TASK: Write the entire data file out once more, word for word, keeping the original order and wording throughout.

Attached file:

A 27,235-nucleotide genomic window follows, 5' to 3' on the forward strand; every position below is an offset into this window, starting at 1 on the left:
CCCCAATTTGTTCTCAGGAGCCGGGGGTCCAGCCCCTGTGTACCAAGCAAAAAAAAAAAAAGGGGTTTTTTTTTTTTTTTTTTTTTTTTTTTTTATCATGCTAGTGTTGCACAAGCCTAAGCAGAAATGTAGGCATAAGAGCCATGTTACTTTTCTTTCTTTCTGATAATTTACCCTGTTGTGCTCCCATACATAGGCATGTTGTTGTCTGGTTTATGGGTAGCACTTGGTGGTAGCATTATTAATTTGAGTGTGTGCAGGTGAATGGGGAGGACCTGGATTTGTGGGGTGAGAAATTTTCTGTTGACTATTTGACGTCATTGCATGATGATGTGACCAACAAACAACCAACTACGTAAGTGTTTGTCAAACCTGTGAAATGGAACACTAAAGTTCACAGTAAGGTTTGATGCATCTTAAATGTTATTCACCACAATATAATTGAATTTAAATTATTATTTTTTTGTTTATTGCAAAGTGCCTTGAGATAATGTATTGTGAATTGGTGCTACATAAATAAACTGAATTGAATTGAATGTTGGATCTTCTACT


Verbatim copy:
A 27,235-nucleotide genomic window follows, 5' to 3' on the forward strand; every position below is an offset into this window, starting at 1 on the left:
CCCCAATTTGTTCTCAGGAGCCGGGGGTCCAGCCCCTGTGTACCAAGCAAAAAAAAAAAAAGGGGTTTTTTTTTTTTTTTTTTTTTTTTTTTTTATCATGCTAGTGTTGCACAAGCCTAAGCAGAAATGTAGGCATAAGAGCCATGTTACTTTTCTTTCTTTCTGATAATTTACCCTGTTGTGCTCCCATACATAGGCATGTTGTTGTCTGGTTTATGGGTAGCACTTGGTGGTAGCATTATTAATTTGAGTGTGTGCAGGTGAATGGGGAGGACCTGGATTTGTGGGGTGAGAAATTTTCTGTTGACTATTTGACGTCATTGCATGATGATGTGACCAACAAACAACCAACTACGTAAGTGTTTGTCAAACCTGTGAAATGGAACACTAAAGTTCACAGTAAGGTTTGATGCATCTTAAATGTTATTCACCACAATATAATTGAATTTAAATTATTATTTTTTTGTTTATTGCAAAGTGCCTTGAGATAATGTATTGTGAATTGGTGCTACATAAATAAACTGAATTGAATTGAATGTTGGATCTTCTACT